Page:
- Hey, all you people who argued for close to eight years that Obama was the worst president ever, if you didn’t like it, you should have just left.
Now it sounds pretty insulting doesn’t it. It is telling stakeholders with concerns that their concerns should just be ignored, and they should just go away and stop being a nuisance. It also includes a huge dollop of the assertion that those who complain aren’t really Americans.
The United States of America is not the same as it was in the 1780s, largely because people kept seeing issues with how things were going, and they what? Left the country? No, they changed it from within to meet the needs of the changing times and needs of the people. That’s part of how this whole thing works.
The First Amendment of the U.S. Constitution states: “Congress shall make no law … abridging the freedom of speech, or of the press; or the right of the people peaceably to assemble, and to petition the Government for a redress of grievances.”
Literally, the U.S. Constitution carved out people’s specific rights to object to how things are going in the country and to demand they be fixed. That is the complete opposite of “don’t like it, leave.” All Americans, including marginalized and minority groups, have the right to not like the country, stay, and demand better of it. They also have the right to elect representatives to Congress to work to push for those changes on their behalf, as has happened with the four congresspeople in question.
We are not supposed to be a nation of “yes” people. The president attacked four duly elected congresspersons by telling them opposition means they didn’t belong. In the process, he also made it clear the concerns of their constituents don’t matter. That’s dereliction of his duty as president. If you can’t see that, why? What makes the concerns of those constituents something to be cast aside? Is it because those constituents are minorities and thus don’t really matter? You know how that kind of thinking gets described, don’t you?
There is no question that “why don’t you go back to your own country” is racist. Even the EEOC guidelines about harmful work environments notes this. To chant it regarding a U.S. citizen, duly elected to Congress, is sick and wrong. Calling this behavior racist is an objective observation, not an opinion.
So I’m done trying to give anyone credit on this anymore. I hoped for distancing from the white nationalist label. Instead, we saw doubling-down. It’s thus fair to say that Trump supporters are all racists. That’s approximately 42.5% of the country that’s openly racist. Conservatives, those on the Right and Republicans are all racists. It’s up to them to prove otherwise at this point. Meanwhile, I’ll be in the corner crying for what we’ve become.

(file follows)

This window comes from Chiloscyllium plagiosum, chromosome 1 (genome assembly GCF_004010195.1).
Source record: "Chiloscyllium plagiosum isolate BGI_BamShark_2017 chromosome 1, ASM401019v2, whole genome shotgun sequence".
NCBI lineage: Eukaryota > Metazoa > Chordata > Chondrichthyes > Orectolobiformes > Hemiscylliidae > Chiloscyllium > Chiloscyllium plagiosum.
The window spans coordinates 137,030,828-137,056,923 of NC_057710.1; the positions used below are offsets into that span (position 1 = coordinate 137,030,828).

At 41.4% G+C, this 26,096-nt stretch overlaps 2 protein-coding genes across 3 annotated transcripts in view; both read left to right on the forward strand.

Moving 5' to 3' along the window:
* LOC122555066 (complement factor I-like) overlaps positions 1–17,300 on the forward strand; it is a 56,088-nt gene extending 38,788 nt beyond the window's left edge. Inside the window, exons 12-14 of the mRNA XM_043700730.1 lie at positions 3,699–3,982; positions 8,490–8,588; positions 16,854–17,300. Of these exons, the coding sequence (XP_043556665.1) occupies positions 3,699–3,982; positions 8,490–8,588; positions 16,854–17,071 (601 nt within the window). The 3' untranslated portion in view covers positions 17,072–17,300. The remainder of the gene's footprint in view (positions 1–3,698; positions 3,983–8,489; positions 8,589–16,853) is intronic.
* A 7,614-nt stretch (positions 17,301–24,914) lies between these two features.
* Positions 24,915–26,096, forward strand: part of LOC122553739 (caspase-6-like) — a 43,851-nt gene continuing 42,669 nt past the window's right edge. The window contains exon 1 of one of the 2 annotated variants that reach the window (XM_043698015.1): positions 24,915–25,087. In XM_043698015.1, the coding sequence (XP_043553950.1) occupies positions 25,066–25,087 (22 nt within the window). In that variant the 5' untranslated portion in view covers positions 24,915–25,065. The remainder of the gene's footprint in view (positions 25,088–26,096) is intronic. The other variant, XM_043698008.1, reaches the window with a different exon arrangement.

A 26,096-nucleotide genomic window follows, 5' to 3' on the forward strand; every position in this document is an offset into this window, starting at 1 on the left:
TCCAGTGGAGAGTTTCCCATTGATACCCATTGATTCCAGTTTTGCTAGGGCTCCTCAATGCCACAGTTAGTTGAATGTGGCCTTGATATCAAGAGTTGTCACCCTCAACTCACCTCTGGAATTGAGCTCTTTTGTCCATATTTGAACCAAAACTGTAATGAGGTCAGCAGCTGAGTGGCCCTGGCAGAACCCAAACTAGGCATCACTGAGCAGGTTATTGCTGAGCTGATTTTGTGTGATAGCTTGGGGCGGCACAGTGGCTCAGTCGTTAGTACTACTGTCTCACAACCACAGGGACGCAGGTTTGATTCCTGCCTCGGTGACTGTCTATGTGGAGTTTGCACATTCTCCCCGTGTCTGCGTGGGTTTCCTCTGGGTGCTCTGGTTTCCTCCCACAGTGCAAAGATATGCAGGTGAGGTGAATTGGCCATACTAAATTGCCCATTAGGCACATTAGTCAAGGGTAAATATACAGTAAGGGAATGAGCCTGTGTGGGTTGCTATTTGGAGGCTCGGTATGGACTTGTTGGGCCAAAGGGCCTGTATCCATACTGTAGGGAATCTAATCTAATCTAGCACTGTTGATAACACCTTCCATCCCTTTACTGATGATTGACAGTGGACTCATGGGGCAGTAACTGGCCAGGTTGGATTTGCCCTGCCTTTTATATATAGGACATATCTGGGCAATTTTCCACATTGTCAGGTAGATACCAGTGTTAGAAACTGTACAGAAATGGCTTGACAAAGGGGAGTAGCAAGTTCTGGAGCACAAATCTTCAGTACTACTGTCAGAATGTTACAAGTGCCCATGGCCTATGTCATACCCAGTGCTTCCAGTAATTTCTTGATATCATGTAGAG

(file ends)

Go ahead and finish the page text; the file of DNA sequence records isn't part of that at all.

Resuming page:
Later, July 18th
Dear members of the media,
You know that shocked, “can you believe it” reaction you had when you found out that Congress can’t call the president or his comments racist because of old parliamentary rules? That whole “how can you have a dialogue about something if you can’t use the right terms” thunderbolt you experienced?
That’s exactly how a lot of the audience reacted to those of you who assert that the press can’t call Trump’s objectively racist comments racist.
Later Still, July 18th
Now Republicans in the House, fearful of reelection chances, are all of a sudden concerned about the campaign rally chant inspired by the Trump’s recent racist Tweets. Yet only four of them could be bothered to officially condemn those Tweets, and most refrained from unofficially doing so.
Now Trump tries to distance himself from something he started and which was prompted to show support for him. He did nothing to stop or control the chant when it happened. In fact, he stoked the crowd up to this, going off for 20 minutes on the subject. Now he tries to distance himself. It’s like an arsonist saying he’s not happy a fire started due to his actions.
Enough. Don’t distance yourselves from the mess you made. Fix it. Which means now you have to reprimand your followers, Republican party.
Are you going to do that? Are you prepared to do that? Or are you going to once again leave to the liberals to educate your constituency, even though you have conditioned your constituency to trust nothing a liberal says?
Stop wringing your hands Republican party, roll up your sleeves and get to work on reining in the autocrat in the White House whom you keep enabling and the devoted throngs of the Republican party who, in the wake of objectively observable racism from the president, decided to support him more.
This is your mess. Stop leaving the rest of the country to clean it up.
Even Later, July 18th
The “send her back” chant is going to be normalized, because the base already feels it has be given permission to be openly racist. So that train left the station before the rally even started. Trump will go to the next rally, the chant will start, and he will do nothing, because it’s a big “we love you” to him, as the narcissistic bully. Once it’s normalized, the Republican legislators will shrug their shoulders and stop caring because it no longer looks like it might mess up their reelection chances, except for a few people.
As expected, Trump has now walked back yesterday’s brief attempt to disavow the “send her back” chant at his rally, calling the crowd “Those are incredible people. Those are incredible patriots.” We’re all set for the chant to be a new slogan of Trump’s 2020 campaign. Normalization almost achieved, and I await confirmation that yesterday’s alarmed Republican politicians are no longer alarmed.
Ann Anderson is a contributing writer for Torchlight and, when time permits, for her own blog on social and political topics, Strigiforms.com. She has a familiarity with the legal profession, history, and an eclectic potpourri of informational tidbits. She can be reached at firstname.lastname@example.org.